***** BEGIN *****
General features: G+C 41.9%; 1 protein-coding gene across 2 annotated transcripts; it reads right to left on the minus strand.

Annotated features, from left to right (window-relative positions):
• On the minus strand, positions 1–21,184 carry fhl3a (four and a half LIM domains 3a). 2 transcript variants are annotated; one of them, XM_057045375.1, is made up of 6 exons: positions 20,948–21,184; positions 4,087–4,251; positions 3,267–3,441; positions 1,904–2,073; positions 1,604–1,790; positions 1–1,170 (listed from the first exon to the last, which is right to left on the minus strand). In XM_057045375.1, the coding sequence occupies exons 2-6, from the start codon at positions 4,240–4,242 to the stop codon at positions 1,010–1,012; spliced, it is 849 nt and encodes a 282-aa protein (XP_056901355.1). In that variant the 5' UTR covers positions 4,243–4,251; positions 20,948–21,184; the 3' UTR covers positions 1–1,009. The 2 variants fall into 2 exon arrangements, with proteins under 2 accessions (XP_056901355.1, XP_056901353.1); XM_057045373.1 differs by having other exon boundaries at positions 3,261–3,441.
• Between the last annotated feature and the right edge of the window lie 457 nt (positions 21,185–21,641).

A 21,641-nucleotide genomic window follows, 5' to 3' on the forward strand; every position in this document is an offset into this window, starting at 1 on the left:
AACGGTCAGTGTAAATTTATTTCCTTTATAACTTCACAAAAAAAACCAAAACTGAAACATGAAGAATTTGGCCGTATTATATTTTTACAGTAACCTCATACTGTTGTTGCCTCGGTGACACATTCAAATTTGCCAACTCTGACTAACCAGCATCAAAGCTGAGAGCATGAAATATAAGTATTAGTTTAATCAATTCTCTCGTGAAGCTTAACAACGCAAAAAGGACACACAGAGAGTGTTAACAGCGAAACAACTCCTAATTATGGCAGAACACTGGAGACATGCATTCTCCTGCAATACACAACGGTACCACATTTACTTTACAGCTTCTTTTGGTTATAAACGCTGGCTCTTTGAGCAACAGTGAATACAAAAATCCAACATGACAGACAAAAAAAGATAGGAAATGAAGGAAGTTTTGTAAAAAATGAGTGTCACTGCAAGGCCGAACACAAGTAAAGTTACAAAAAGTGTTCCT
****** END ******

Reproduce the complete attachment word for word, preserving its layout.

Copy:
General features: G+C 41.9%; 1 protein-coding gene across 2 annotated transcripts; it reads right to left on the minus strand.

Annotated features, from left to right (window-relative positions):
• On the minus strand, positions 1–21,184 carry fhl3a (four and a half LIM domains 3a). 2 transcript variants are annotated; one of them, XM_057045375.1, is made up of 6 exons: positions 20,948–21,184; positions 4,087–4,251; positions 3,267–3,441; positions 1,904–2,073; positions 1,604–1,790; positions 1–1,170 (listed from the first exon to the last, which is right to left on the minus strand). In XM_057045375.1, the coding sequence occupies exons 2-6, from the start codon at positions 4,240–4,242 to the stop codon at positions 1,010–1,012; spliced, it is 849 nt and encodes a 282-aa protein (XP_056901355.1). In that variant the 5' UTR covers positions 4,243–4,251; positions 20,948–21,184; the 3' UTR covers positions 1–1,009. The 2 variants fall into 2 exon arrangements, with proteins under 2 accessions (XP_056901355.1, XP_056901353.1); XM_057045373.1 differs by having other exon boundaries at positions 3,261–3,441.
• Between the last annotated feature and the right edge of the window lie 457 nt (positions 21,185–21,641).

A 21,641-nucleotide genomic window follows, 5' to 3' on the forward strand; every position in this document is an offset into this window, starting at 1 on the left:
AACGGTCAGTGTAAATTTATTTCCTTTATAACTTCACAAAAAAAACCAAAACTGAAACATGAAGAATTTGGCCGTATTATATTTTTACAGTAACCTCATACTGTTGTTGCCTCGGTGACACATTCAAATTTGCCAACTCTGACTAACCAGCATCAAAGCTGAGAGCATGAAATATAAGTATTAGTTTAATCAATTCTCTCGTGAAGCTTAACAACGCAAAAAGGACACACAGAGAGTGTTAACAGCGAAACAACTCCTAATTATGGCAGAACACTGGAGACATGCATTCTCCTGCAATACACAACGGTACCACATTTACTTTACAGCTTCTTTTGGTTATAAACGCTGGCTCTTTGAGCAACAGTGAATACAAAAATCCAACATGACAGACAAAAAAAGATAGGAAATGAAGGAAGTTTTGTAAAAAATGAGTGTCACTGCAAGGCCGAACACAAGTAAAGTTACAAAAAGTGTTCCT